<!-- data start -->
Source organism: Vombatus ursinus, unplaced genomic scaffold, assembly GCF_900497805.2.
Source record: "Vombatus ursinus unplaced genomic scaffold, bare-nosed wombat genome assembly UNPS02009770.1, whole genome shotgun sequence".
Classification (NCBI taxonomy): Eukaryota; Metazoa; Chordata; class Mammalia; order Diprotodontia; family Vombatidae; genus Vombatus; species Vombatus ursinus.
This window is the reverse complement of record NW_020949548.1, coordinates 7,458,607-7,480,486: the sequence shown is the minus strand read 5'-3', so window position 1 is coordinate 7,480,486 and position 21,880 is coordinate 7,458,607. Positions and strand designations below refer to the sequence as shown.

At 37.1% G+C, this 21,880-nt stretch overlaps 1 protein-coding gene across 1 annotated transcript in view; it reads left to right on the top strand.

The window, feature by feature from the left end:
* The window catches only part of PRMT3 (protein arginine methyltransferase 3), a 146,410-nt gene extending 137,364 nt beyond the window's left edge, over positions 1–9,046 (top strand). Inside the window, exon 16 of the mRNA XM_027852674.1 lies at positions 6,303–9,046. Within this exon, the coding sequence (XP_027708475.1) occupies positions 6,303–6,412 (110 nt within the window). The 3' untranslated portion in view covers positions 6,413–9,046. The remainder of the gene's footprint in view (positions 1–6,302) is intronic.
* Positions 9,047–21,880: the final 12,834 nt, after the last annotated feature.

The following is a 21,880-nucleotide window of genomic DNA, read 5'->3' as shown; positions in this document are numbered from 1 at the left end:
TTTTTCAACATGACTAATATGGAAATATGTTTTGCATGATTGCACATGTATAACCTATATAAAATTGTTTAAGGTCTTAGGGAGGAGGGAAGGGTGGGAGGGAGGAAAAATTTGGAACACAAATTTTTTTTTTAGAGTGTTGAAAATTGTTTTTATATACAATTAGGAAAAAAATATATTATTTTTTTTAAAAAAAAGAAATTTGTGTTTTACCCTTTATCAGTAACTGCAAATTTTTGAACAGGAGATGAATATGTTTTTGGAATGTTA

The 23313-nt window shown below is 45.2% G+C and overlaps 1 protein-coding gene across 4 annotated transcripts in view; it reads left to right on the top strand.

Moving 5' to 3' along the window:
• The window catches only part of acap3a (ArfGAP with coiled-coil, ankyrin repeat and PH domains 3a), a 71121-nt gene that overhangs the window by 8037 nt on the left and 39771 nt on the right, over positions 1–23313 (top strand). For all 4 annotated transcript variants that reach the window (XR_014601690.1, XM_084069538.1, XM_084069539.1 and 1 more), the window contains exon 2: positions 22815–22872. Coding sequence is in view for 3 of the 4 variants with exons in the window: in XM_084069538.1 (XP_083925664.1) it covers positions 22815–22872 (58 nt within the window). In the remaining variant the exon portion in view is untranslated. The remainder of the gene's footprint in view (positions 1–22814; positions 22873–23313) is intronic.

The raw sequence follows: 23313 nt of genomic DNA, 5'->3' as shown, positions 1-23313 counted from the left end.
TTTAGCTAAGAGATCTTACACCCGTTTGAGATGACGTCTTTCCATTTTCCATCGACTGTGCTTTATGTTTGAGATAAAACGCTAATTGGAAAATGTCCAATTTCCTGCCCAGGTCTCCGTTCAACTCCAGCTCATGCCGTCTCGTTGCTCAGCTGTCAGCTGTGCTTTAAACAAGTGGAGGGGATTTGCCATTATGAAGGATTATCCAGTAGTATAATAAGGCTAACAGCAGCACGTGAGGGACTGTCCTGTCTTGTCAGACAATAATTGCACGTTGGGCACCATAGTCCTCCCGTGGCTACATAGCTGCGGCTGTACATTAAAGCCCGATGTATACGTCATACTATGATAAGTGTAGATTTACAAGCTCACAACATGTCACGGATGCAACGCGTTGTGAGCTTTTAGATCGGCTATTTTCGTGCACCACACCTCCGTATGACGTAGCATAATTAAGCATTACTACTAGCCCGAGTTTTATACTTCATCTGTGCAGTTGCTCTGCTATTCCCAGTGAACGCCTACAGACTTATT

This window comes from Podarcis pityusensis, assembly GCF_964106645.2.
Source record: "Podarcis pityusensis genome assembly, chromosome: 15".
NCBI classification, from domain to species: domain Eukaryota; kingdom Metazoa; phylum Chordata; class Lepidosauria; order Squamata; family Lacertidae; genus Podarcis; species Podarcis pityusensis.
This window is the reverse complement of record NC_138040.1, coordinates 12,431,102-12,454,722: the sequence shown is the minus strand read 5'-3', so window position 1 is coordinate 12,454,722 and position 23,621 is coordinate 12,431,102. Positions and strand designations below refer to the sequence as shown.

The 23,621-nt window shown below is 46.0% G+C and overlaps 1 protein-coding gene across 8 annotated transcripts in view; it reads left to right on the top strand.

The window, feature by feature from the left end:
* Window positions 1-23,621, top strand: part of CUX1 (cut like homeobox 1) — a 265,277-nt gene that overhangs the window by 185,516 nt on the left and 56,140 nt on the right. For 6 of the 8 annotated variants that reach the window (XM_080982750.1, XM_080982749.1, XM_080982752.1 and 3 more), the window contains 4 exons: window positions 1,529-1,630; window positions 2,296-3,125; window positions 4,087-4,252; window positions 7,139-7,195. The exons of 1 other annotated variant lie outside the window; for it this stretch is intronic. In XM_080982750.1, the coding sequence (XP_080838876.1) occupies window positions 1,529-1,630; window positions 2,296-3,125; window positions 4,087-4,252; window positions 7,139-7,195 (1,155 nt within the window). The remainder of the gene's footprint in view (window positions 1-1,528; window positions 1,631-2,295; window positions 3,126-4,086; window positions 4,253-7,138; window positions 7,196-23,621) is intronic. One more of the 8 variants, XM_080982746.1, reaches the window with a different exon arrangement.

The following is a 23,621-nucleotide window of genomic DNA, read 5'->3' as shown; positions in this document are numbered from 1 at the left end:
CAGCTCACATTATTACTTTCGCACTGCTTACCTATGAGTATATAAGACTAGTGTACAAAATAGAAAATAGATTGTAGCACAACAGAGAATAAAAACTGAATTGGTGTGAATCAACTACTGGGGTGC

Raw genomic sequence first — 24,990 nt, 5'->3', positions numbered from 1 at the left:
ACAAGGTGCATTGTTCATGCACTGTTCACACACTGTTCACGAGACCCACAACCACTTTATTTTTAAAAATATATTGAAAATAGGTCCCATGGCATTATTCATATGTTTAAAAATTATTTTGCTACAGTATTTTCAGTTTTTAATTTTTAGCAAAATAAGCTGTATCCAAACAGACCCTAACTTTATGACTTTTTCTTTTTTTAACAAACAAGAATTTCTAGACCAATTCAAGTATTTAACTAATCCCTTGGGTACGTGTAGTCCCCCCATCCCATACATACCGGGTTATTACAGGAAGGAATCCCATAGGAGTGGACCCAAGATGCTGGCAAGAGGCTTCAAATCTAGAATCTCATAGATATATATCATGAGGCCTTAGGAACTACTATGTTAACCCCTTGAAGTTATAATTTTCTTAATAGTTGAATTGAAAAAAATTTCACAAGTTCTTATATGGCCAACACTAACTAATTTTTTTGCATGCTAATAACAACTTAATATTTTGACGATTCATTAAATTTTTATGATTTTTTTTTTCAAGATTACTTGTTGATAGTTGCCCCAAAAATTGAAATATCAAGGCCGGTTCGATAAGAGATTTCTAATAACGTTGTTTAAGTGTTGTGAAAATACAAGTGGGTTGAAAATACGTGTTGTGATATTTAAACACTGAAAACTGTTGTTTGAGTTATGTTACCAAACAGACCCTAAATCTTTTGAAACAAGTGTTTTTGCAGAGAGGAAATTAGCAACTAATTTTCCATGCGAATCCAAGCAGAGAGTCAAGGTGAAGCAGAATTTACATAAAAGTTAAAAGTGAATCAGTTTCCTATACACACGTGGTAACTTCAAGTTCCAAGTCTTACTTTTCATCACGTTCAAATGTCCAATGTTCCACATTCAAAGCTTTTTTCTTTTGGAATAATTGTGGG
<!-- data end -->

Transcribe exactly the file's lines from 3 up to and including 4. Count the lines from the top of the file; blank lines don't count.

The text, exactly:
Classification (NCBI taxonomy): Eukaryota; Metazoa; Chordata; class Mammalia; order Diprotodontia; family Vombatidae; genus Vombatus; species Vombatus ursinus.
This window is the reverse complement of record NW_020949548.1, coordinates 7,458,607-7,480,486: the sequence shown is the minus strand read 5'-3', so window position 1 is coordinate 7,480,486 and position 21,880 is coordinate 7,458,607. Positions and strand designations below refer to the sequence as shown.